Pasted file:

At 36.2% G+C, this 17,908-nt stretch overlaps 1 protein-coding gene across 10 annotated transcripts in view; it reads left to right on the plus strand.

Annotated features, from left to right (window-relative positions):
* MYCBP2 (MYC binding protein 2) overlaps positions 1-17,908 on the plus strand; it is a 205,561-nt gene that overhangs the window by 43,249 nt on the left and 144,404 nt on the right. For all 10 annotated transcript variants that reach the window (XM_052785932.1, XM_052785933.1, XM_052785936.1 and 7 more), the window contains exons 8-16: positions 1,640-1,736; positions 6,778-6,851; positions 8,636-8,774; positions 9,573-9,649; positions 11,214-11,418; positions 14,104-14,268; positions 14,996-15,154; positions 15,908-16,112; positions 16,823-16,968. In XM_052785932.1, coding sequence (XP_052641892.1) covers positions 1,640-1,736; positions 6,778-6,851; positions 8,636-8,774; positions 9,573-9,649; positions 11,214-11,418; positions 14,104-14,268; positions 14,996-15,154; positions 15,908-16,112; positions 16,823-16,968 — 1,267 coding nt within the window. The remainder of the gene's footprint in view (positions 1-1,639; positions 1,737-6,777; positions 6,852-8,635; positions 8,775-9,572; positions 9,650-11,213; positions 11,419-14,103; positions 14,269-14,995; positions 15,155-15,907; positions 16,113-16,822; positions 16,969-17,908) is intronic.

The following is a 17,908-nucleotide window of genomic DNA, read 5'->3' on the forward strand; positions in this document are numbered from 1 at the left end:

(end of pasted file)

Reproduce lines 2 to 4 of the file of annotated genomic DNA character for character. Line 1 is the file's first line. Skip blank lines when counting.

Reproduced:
Annotated features, from left to right (window-relative positions):
* MYCBP2 (MYC binding protein 2) overlaps positions 1-17,908 on the plus strand; it is a 205,561-nt gene that overhangs the window by 43,249 nt on the left and 144,404 nt on the right. For all 10 annotated transcript variants that reach the window (XM_052785932.1, XM_052785933.1, XM_052785936.1 and 7 more), the window contains exons 8-16: positions 1,640-1,736; positions 6,778-6,851; positions 8,636-8,774; positions 9,573-9,649; positions 11,214-11,418; positions 14,104-14,268; positions 14,996-15,154; positions 15,908-16,112; positions 16,823-16,968. In XM_052785932.1, coding sequence (XP_052641892.1) covers positions 1,640-1,736; positions 6,778-6,851; positions 8,636-8,774; positions 9,573-9,649; positions 11,214-11,418; positions 14,104-14,268; positions 14,996-15,154; positions 15,908-16,112; positions 16,823-16,968 — 1,267 coding nt within the window. The remainder of the gene's footprint in view (positions 1-1,639; positions 1,737-6,777; positions 6,852-8,635; positions 8,775-9,572; positions 9,650-11,213; positions 11,419-14,103; positions 14,269-14,995; positions 15,155-15,907; positions 16,113-16,822; positions 16,969-17,908) is intronic.

The following is a 17,908-nucleotide window of genomic DNA, read 5'->3' on the forward strand; positions in this document are numbered from 1 at the left end: